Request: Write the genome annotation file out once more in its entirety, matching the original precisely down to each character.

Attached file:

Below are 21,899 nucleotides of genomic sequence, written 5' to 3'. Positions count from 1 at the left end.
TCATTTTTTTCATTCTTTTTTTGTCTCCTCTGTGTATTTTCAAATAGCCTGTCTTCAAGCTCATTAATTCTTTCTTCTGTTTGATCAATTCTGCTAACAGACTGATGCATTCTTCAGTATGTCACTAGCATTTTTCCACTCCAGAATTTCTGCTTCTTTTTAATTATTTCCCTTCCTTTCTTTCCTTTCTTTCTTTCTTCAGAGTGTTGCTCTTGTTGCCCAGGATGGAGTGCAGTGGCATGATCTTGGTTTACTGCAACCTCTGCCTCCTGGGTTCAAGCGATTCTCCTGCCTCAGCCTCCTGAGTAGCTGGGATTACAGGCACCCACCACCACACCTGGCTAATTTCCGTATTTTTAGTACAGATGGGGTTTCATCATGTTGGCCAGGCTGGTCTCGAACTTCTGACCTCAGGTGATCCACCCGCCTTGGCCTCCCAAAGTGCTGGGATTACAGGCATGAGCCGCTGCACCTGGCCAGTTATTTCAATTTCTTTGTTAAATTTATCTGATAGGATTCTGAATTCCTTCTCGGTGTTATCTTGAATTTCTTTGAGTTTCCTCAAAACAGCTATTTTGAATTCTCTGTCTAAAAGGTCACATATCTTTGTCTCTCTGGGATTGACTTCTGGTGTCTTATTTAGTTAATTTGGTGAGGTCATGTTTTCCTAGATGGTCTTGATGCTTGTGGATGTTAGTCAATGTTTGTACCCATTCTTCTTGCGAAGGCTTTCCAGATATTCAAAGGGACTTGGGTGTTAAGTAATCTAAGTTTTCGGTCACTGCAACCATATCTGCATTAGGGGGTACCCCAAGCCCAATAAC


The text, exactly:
Below are 21,899 nucleotides of genomic sequence, written 5' to 3'. Positions count from 1 at the left end.
TCATTTTTTTCATTCTTTTTTTGTCTCCTCTGTGTATTTTCAAATAGCCTGTCTTCAAGCTCATTAATTCTTTCTTCTGTTTGATCAATTCTGCTAACAGACTGATGCATTCTTCAGTATGTCACTAGCATTTTTCCACTCCAGAATTTCTGCTTCTTTTTAATTATTTCCCTTCCTTTCTTTCCTTTCTTTCTTTCTTCAGAGTGTTGCTCTTGTTGCCCAGGATGGAGTGCAGTGGCATGATCTTGGTTTACTGCAACCTCTGCCTCCTGGGTTCAAGCGATTCTCCTGCCTCAGCCTCCTGAGTAGCTGGGATTACAGGCACCCACCACCACACCTGGCTAATTTCCGTATTTTTAGTACAGATGGGGTTTCATCATGTTGGCCAGGCTGGTCTCGAACTTCTGACCTCAGGTGATCCACCCGCCTTGGCCTCCCAAAGTGCTGGGATTACAGGCATGAGCCGCTGCACCTGGCCAGTTATTTCAATTTCTTTGTTAAATTTATCTGATAGGATTCTGAATTCCTTCTCGGTGTTATCTTGAATTTCTTTGAGTTTCCTCAAAACAGCTATTTTGAATTCTCTGTCTAAAAGGTCACATATCTTTGTCTCTCTGGGATTGACTTCTGGTGTCTTATTTAGTTAATTTGGTGAGGTCATGTTTTCCTAGATGGTCTTGATGCTTGTGGATGTTAGTCAATGTTTGTACCCATTCTTCTTGCGAAGGCTTTCCAGATATTCAAAGGGACTTGGGTGTTAAGTAATCTAAGTTTTCGGTCACTGCAACCATATCTGCATTAGGGGGTACCCCAAGCCCAATAAC